Then, things got trickier.  Then we got to the clingy cords and thick contracts that weren't serving my highest purpose but were very much still serving a purpose to the being on the other end.  Like the cord my dead grandmother grasped to keep from going through the veil.  Or the contracts--the cabinets and cabinets full of contracts--that allowed energies from past lives to continue to manipulate me in this one.  

These cords and contracts were none too eager to leave my little energetic gravy train and so they hid whenever they heard the roar of Claude's motor approach.  But, here's the deal.  Claude was wiser than them.  He knew all the secret nooks, hidden crannies and dark corners where recalcitrant energy liked to hide.  He also was faster than them.

Claude would sense the hiding energy and we'd be off, the beam from his headlight searching up, down, all around.  And, pretty much every time, we'd find what we were looking for.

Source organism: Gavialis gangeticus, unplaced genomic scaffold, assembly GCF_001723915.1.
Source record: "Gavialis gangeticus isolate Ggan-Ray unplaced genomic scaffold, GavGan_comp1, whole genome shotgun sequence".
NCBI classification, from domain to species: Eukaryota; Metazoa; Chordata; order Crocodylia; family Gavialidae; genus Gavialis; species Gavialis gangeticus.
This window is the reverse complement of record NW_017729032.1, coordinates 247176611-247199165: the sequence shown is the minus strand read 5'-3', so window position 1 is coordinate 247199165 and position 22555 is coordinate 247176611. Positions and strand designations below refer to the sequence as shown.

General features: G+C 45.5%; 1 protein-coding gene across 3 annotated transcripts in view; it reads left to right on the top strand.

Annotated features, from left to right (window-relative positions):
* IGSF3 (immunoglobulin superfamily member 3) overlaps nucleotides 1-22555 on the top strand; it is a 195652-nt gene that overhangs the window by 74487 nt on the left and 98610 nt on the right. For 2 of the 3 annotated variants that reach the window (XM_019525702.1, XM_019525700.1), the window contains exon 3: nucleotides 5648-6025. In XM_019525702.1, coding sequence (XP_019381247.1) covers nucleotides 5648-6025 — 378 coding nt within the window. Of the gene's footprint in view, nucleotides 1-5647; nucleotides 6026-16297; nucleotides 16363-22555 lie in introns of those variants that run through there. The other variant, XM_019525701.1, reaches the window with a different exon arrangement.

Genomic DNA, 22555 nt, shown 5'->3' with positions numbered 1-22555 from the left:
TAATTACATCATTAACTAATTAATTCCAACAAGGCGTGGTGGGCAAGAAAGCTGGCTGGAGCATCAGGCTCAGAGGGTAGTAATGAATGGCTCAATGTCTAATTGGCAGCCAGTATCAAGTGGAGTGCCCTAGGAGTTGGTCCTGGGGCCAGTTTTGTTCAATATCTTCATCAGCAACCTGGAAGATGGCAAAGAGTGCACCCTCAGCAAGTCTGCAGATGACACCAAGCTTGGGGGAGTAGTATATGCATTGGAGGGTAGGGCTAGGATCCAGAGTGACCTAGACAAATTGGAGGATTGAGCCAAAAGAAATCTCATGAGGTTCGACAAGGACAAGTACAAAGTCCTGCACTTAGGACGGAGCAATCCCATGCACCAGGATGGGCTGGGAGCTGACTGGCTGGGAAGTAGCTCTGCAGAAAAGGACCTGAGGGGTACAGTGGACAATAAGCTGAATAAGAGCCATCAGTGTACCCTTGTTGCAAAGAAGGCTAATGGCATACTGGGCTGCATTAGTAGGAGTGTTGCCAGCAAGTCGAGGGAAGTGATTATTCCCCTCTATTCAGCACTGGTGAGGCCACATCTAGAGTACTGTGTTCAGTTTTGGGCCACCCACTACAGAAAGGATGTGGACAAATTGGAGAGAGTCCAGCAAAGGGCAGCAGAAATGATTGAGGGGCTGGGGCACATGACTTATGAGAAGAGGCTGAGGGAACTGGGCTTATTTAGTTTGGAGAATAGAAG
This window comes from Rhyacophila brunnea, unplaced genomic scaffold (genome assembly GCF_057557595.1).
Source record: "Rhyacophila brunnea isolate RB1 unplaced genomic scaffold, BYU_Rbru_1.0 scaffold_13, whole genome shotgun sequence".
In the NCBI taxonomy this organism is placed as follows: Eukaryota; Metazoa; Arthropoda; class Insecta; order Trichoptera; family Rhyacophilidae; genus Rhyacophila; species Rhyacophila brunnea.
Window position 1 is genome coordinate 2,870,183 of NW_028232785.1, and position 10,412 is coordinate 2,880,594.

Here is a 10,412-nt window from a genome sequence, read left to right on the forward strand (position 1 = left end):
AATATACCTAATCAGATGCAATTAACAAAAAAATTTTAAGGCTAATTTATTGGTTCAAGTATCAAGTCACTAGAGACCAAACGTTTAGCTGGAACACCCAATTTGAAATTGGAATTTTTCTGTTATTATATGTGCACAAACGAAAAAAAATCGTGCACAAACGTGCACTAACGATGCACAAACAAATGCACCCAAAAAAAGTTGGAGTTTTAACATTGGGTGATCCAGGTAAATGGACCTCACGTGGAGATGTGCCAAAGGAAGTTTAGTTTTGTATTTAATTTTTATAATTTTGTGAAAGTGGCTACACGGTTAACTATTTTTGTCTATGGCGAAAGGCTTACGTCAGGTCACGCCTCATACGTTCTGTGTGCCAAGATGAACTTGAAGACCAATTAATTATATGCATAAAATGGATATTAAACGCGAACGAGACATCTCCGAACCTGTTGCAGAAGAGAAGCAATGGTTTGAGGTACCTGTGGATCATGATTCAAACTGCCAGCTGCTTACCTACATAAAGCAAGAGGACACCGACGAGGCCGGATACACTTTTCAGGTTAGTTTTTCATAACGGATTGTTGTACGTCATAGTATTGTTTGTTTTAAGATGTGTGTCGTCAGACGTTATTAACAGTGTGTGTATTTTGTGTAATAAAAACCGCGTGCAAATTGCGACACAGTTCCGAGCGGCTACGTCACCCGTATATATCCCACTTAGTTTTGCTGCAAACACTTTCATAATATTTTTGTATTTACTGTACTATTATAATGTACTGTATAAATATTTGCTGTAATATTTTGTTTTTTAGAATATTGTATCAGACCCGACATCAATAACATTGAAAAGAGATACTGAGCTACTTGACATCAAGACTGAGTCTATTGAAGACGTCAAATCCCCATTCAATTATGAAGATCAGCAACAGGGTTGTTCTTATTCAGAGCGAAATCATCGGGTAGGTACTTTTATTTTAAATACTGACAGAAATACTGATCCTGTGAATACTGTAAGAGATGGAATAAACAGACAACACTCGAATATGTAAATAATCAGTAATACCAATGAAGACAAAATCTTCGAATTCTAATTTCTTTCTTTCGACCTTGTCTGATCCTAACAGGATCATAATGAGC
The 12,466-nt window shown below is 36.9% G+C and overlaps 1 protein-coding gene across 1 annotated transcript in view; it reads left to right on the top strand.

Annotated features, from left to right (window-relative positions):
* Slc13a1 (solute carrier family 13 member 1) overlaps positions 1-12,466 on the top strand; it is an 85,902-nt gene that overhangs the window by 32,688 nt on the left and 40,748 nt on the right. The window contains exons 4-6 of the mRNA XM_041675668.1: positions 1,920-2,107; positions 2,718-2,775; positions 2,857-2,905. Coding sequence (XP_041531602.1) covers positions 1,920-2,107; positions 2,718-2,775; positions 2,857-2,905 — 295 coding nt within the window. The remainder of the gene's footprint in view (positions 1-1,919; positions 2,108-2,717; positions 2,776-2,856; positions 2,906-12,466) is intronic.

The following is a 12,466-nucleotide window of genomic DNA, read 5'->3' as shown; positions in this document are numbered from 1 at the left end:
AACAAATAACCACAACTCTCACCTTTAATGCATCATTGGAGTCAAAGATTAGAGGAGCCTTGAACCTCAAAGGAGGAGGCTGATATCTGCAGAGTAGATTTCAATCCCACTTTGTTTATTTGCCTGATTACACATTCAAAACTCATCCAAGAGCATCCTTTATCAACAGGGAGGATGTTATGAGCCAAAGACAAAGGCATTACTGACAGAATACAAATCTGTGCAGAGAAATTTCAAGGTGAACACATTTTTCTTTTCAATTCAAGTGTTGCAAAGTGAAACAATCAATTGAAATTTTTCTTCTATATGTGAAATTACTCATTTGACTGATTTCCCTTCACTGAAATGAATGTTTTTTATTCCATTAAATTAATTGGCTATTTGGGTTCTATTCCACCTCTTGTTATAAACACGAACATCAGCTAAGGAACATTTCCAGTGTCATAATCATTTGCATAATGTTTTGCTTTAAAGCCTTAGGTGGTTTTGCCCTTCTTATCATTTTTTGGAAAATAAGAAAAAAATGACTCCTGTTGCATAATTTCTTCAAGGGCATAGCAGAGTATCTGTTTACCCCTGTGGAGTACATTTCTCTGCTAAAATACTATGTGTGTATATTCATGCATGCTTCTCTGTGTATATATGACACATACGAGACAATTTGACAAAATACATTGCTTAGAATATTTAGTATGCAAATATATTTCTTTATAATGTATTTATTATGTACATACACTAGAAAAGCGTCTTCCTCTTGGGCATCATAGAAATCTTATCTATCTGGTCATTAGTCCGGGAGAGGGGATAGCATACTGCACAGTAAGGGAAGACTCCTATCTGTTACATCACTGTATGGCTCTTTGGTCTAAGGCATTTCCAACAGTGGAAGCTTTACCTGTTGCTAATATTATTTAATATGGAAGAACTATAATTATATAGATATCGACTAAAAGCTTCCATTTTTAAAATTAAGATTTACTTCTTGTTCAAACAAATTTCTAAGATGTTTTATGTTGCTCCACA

Claude's light would illuminate the cord or contract. I'd cut and clear, just like Jill taught me.   I say most of the time because the two fundamental truths about cords and contracts are this:  One, because they have been accumulating across lifetimes, you can't possibly cut or clear them all. Two, you can only cut or clear those that you're ready to cut or clear.  And that's not always as clear cut a case as you think.  You see, you may be ready to clear a contract with an ex-lover on the conscious level, but what about the subconscious level?   What shadow buttons does your ex push--and continue to push?  Until you figure that out--and accept it, love it--you're not ready to cut.  Even if you try.

All of this was ok with me because, in the summer of 2006, there was plenty I was ready to cut and clear.  About 3 U-Hauls worth (or was it 4?)!   And, by mid-August or so, I was feeling great...and scrubbed. I loved hanging around Claude.  And I was beginning to see the light shine through the forest.  

But light wasn't what Claude had in mind. Like I said, we had a job to do.  One was done, now it was time for number two.  Which was far less fun and far more dark.

I had to invade my own privacy.  And that trip was just about to begin.